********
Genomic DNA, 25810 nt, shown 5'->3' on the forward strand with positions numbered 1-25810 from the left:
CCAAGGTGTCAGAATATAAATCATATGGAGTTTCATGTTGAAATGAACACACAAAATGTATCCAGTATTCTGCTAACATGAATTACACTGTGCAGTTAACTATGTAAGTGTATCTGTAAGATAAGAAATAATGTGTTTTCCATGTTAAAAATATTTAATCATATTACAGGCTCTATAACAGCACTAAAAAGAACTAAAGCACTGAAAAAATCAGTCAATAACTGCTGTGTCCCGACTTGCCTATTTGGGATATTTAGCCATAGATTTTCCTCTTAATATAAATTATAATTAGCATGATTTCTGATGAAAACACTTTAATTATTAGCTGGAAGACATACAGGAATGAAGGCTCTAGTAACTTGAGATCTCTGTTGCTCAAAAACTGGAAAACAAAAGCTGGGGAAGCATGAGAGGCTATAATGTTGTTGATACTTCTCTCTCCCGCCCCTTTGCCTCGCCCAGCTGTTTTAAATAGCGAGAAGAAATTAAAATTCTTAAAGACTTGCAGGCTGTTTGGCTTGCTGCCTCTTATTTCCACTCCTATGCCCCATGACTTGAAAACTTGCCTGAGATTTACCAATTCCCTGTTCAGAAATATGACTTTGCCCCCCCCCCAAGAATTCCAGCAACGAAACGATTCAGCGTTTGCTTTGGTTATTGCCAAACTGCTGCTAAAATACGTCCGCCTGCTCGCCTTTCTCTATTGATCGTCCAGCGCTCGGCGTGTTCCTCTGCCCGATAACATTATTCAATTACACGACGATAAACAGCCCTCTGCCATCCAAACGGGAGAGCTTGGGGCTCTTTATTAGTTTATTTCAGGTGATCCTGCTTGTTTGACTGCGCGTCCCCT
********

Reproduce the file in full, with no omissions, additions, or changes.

Genomic DNA, 25810 nt, shown 5'->3' on the forward strand with positions numbered 1-25810 from the left:
CCAAGGTGTCAGAATATAAATCATATGGAGTTTCATGTTGAAATGAACACACAAAATGTATCCAGTATTCTGCTAACATGAATTACACTGTGCAGTTAACTATGTAAGTGTATCTGTAAGATAAGAAATAATGTGTTTTCCATGTTAAAAATATTTAATCATATTACAGGCTCTATAACAGCACTAAAAAGAACTAAAGCACTGAAAAAATCAGTCAATAACTGCTGTGTCCCGACTTGCCTATTTGGGATATTTAGCCATAGATTTTCCTCTTAATATAAATTATAATTAGCATGATTTCTGATGAAAACACTTTAATTATTAGCTGGAAGACATACAGGAATGAAGGCTCTAGTAACTTGAGATCTCTGTTGCTCAAAAACTGGAAAACAAAAGCTGGGGAAGCATGAGAGGCTATAATGTTGTTGATACTTCTCTCTCCCGCCCCTTTGCCTCGCCCAGCTGTTTTAAATAGCGAGAAGAAATTAAAATTCTTAAAGACTTGCAGGCTGTTTGGCTTGCTGCCTCTTATTTCCACTCCTATGCCCCATGACTTGAAAACTTGCCTGAGATTTACCAATTCCCTGTTCAGAAATATGACTTTGCCCCCCCCCCAAGAATTCCAGCAACGAAACGATTCAGCGTTTGCTTTGGTTATTGCCAAACTGCTGCTAAAATACGTCCGCCTGCTCGCCTTTCTCTATTGATCGTCCAGCGCTCGGCGTGTTCCTCTGCCCGATAACATTATTCAATTACACGACGATAAACAGCCCTCTGCCATCCAAACGGGAGAGCTTGGGGCTCTTTATTAGTTTATTTCAGGTGATCCTGCTTGTTTGACTGCGCGTCCCCT